By building APIs and creating standards through shared databases (distributed ledgers), we just might find a solution to all that heavy lifting in the financial system. However, that will entail new core systems that can support the increase in transaction volumes and more.
I’ll talk about that later but it’s a valid point.
Although the Government was in favour of the development of trunk railways to stimulate economic recovery and to facilitate the movement of troops in times of potential civil unrest, it was legally necessary that each line be authorised by a separate Act of Parliament. While there were entrepreneurs with the vision of an intercity network of lines, such as those through the East Midlands, it was much easier to find investors to back shorter stretches that were clearly defined in purpose, where rapid returns on investment could be predicted.
The boom years were 1836 and 1845–47, when Parliament authorized 8,000 miles of lines at a projected cost of £200 million, which was about the same value as the country’s annual Gross Domestic Product (GDP) at that time. A new railway needed a charter, which typically cost over £200,000 (about $1 million) to obtain from Parliament, but opposition could effectively prevent its construction. The canal companies, unable or unwilling to upgrade their facilities to compete with railways, used political power to try to stop them. The railways responded by purchasing about a fourth of the canal system, in part to get the right of way, and in part to buy off critics. Once a charter was obtained, there was little government regulation, as laissez faire and private ownership had become accepted practices. The railways largely had exclusive territory, but given the compact size of Britain, this meant that two or more competing lines could connect major cities.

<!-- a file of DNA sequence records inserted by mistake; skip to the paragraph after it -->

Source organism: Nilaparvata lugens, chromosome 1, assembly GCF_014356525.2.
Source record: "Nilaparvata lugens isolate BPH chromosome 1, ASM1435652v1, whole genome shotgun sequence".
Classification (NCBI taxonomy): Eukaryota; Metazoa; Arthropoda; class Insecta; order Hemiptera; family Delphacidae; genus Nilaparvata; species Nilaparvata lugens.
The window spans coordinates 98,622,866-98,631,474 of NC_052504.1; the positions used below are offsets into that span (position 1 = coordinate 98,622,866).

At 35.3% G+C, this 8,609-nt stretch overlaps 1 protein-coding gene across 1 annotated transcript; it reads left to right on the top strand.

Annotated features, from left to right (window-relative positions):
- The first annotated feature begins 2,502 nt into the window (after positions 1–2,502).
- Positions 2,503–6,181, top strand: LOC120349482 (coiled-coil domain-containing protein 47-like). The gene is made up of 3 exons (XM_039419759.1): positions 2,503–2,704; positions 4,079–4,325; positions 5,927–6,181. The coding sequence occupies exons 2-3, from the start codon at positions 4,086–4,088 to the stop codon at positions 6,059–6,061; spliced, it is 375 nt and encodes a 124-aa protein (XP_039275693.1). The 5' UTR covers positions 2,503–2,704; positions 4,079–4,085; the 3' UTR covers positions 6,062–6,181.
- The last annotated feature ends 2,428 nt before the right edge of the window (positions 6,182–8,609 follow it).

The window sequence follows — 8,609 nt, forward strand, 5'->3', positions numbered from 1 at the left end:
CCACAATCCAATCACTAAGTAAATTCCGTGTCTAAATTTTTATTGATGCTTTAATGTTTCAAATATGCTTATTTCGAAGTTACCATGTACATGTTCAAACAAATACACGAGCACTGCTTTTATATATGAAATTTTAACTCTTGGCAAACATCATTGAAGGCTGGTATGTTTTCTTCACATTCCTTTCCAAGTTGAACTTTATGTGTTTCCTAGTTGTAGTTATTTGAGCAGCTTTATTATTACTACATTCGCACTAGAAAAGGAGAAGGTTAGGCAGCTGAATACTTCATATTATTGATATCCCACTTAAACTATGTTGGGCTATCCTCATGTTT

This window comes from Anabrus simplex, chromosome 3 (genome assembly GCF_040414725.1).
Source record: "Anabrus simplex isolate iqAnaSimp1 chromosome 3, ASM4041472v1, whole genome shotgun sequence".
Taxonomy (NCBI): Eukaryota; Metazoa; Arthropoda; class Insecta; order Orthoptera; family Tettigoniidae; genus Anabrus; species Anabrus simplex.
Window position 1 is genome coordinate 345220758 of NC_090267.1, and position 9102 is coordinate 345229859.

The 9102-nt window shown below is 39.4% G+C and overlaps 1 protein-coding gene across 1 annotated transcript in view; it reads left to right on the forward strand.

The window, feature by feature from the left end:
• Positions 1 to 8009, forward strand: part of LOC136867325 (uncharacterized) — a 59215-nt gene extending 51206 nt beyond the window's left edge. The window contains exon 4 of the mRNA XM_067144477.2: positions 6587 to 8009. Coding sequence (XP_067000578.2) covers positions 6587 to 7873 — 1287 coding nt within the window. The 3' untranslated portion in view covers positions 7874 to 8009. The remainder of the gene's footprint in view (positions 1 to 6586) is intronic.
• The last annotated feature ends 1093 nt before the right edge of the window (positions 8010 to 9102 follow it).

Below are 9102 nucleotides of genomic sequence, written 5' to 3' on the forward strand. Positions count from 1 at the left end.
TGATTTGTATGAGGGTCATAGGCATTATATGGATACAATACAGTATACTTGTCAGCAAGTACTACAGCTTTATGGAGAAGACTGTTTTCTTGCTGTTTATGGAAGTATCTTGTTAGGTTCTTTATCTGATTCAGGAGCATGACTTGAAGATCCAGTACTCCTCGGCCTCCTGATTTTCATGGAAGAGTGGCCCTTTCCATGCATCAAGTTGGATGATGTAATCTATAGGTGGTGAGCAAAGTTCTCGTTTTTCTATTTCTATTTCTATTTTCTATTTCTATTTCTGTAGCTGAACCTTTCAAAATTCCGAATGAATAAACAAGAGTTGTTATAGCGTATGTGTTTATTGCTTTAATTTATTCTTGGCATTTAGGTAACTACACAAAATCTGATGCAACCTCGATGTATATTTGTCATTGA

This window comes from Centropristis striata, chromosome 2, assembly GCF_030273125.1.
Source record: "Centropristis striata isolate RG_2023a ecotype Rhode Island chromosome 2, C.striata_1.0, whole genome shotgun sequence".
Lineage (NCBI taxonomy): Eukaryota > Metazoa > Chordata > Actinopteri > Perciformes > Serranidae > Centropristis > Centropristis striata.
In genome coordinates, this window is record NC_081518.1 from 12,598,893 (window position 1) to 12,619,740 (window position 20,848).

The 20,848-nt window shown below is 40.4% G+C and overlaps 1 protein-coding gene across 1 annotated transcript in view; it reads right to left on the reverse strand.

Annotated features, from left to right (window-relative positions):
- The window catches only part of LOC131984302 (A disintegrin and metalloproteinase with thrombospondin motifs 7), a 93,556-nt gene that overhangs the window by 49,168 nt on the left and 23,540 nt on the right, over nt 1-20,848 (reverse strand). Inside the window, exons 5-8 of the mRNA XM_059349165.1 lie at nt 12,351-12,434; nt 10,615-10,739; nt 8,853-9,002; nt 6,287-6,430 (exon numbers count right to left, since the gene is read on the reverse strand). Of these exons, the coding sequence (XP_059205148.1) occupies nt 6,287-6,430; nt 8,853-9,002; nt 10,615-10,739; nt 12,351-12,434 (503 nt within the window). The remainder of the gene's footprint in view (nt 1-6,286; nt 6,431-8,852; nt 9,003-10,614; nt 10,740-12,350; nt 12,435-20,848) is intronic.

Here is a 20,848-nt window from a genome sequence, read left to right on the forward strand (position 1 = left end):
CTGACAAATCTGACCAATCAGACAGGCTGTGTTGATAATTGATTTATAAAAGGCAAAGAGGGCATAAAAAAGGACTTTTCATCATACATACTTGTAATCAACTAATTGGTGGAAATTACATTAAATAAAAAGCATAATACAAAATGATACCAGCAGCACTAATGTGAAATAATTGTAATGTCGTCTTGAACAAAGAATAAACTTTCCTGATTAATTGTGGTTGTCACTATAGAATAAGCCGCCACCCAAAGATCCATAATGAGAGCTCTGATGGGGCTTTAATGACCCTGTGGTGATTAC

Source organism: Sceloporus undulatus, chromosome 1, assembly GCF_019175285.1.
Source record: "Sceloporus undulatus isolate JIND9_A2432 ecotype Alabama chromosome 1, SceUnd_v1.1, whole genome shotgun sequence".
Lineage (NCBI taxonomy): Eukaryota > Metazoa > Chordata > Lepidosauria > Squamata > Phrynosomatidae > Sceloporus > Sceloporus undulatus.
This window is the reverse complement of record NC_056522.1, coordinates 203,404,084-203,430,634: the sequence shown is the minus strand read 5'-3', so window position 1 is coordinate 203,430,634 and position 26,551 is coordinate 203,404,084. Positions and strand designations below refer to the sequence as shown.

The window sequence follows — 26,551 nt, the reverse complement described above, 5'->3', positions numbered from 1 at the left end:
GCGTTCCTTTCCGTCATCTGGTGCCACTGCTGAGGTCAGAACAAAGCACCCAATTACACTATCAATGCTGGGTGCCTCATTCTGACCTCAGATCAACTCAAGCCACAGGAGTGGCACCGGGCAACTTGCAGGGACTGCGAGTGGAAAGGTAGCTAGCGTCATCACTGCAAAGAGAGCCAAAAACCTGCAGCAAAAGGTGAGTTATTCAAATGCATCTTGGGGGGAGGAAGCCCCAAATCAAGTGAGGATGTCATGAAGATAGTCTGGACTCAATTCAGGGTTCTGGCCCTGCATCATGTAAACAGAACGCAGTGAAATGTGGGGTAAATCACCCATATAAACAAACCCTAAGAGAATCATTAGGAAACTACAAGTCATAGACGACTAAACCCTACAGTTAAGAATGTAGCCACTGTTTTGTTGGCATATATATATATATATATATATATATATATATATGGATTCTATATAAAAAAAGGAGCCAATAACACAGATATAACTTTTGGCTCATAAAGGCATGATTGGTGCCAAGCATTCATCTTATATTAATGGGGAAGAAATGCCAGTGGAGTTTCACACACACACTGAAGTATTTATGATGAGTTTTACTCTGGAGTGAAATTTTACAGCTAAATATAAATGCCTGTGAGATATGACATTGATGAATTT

George Hudson (1800–71) became the most important railway promoter of his time. Called the “railway king” of Britain, Hudson amalgamated numerous short lines and set up a “Clearing House” in 1842 which rationalized the service by providing uniform paperwork and standardized methods for transferring passengers and freight between lines, and loaning out freight cars. He could design complex company and line amalgamations and his activities helped to bring about the beginnings of a more modern railway network. In 1849 he exercised effective control over nearly 30% of the rail track then operating in Britain, most of it owned by four railway groups, the Eastern Counties Railway, the Midland, the York, Newcastle and Berwick, and the York and North Midland, before a series of scandalous revelations forced him out of office. The economic, railway, and accounting literatures have treated Hudson as an important figure in railway history, although concentrating largely on the financial reporting malpractices of the Eastern Counties Railway, while Hudson was its chairman, which were incorporated into the influential Monteagle Committee Report of 1849. He did away with accountants and manipulated funds—paying large dividends out of capital because profits were quite low, but no one knew that until his system collapsed.
All the railways were promoted by commercial interests; as those opened by the year 1836 were paying good dividends it prompted financiers to invest money in them, and by 1845 over one thousand projected schemes had been put forward. This led to a speculative frenzy, following a common pattern: as the price of railway shares increased, more and more money was poured in by speculators, until the inevitable collapse in price. It reached its zenith in 1846, when no fewer than 272 Acts of Parliament setting up new railway companies were passed. Unlike most stock market bubbles, there was a net tangible result from all the investment in the form of a vast expansion of the British railway system, though perhaps at an inflated cost. When the government stepped in and announced closure for depositing schemes, the period of “Railway Mania”, as it was called, was brought to an end.